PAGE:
Cassin's Auklet: Small seabird with slate-gray upperparts, pale gray underparts, white belly. Pale yellow eyes with a white crescent patch above them. Short black bill has white spot at base of lower mandible that is visible at close range. Short tail and rounded wings. Rapid direct flight.
Range and Habitat
Cassin's Auklet: Breeds from the Aleutians to central Baja California and winters in waters off the southern part of breeding range. Preferred habitats include open ocean; nests on sea cliffs and isolated headlands.
It is unusual amongst seabirds in occasionally laying a second clutch after a successful first clutch (it is the only northern hemisphere seabird to do so).
The Cassin's Auklet is named for John Cassin, a Pennsylvania businessman and naturalist.
Unlike many other auks it lacks dramatic breeding plumage, remaining the same over most of the year. At sea it is usually identified by its flight, which is described as looking like a flying tennis ball.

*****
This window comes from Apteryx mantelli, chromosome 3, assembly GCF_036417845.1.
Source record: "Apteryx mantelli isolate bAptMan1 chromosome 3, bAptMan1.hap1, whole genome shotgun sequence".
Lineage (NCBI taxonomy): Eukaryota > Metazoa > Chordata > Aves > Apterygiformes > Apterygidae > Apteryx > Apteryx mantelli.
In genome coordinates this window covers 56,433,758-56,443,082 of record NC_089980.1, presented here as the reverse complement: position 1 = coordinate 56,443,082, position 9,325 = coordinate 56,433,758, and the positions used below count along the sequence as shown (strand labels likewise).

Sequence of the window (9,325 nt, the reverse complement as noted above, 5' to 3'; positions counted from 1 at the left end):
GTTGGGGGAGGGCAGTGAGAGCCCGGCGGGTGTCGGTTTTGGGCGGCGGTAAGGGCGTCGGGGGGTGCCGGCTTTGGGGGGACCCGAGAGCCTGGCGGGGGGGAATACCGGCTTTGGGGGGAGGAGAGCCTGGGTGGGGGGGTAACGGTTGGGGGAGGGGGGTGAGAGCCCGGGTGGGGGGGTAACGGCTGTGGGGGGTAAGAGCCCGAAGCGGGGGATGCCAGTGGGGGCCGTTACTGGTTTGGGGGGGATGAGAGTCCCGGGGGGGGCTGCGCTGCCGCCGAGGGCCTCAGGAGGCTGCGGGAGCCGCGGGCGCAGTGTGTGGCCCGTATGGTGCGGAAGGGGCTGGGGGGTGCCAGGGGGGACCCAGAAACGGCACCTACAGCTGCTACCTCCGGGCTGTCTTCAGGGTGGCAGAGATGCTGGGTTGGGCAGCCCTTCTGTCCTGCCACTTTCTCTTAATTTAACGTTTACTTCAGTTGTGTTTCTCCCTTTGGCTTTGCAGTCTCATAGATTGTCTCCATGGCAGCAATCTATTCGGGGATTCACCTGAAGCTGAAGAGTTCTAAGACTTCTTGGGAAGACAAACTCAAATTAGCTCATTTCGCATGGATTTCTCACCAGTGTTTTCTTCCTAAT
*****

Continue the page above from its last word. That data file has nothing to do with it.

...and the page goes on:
A group of auks has many collective nouns, including a "colony", "loomery", and "raft" of auks.
The Cassin's Auklet is native to the United States, Mexico and Canada. The range of this bird is about 400,000 square kilometers. The population of Cassin's Auklet is fairly significant, believed to be about 5 million individual birds. Cassin's Auklet has a current evaluation of Least Concern. There are no current concerns regarding the decrease of the population of Cassin's Auklet. The current rating is downgraded from a previous Lower Risk rating.